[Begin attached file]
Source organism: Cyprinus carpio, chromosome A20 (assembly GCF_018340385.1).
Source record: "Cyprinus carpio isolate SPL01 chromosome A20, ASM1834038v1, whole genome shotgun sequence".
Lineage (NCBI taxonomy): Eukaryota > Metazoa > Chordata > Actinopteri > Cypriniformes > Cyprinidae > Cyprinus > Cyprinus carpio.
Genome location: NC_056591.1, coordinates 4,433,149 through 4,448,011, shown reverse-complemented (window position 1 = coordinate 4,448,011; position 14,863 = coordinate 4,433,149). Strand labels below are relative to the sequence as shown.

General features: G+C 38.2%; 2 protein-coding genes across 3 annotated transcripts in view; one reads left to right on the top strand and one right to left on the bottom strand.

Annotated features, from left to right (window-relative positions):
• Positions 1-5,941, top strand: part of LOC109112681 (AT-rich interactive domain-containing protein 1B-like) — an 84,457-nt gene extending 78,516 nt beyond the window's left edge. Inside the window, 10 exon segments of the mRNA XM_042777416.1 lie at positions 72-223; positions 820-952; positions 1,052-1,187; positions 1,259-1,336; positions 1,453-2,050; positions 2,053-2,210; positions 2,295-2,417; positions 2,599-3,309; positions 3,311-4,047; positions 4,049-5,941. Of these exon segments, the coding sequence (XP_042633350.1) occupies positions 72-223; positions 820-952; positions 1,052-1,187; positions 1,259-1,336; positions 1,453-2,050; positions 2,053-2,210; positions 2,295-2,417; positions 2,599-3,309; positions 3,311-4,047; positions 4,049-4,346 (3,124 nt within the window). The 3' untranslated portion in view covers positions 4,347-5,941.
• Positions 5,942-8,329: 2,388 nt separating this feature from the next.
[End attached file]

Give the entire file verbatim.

Source organism: Cyprinus carpio, chromosome A20 (assembly GCF_018340385.1).
Source record: "Cyprinus carpio isolate SPL01 chromosome A20, ASM1834038v1, whole genome shotgun sequence".
Lineage (NCBI taxonomy): Eukaryota > Metazoa > Chordata > Actinopteri > Cypriniformes > Cyprinidae > Cyprinus > Cyprinus carpio.
Genome location: NC_056591.1, coordinates 4,433,149 through 4,448,011, shown reverse-complemented (window position 1 = coordinate 4,448,011; position 14,863 = coordinate 4,433,149). Strand labels below are relative to the sequence as shown.

General features: G+C 38.2%; 2 protein-coding genes across 3 annotated transcripts in view; one reads left to right on the top strand and one right to left on the bottom strand.

Annotated features, from left to right (window-relative positions):
• Positions 1-5,941, top strand: part of LOC109112681 (AT-rich interactive domain-containing protein 1B-like) — an 84,457-nt gene extending 78,516 nt beyond the window's left edge. Inside the window, 10 exon segments of the mRNA XM_042777416.1 lie at positions 72-223; positions 820-952; positions 1,052-1,187; positions 1,259-1,336; positions 1,453-2,050; positions 2,053-2,210; positions 2,295-2,417; positions 2,599-3,309; positions 3,311-4,047; positions 4,049-5,941. Of these exon segments, the coding sequence (XP_042633350.1) occupies positions 72-223; positions 820-952; positions 1,052-1,187; positions 1,259-1,336; positions 1,453-2,050; positions 2,053-2,210; positions 2,295-2,417; positions 2,599-3,309; positions 3,311-4,047; positions 4,049-4,346 (3,124 nt within the window). The 3' untranslated portion in view covers positions 4,347-5,941.
• Positions 5,942-8,329: 2,388 nt separating this feature from the next.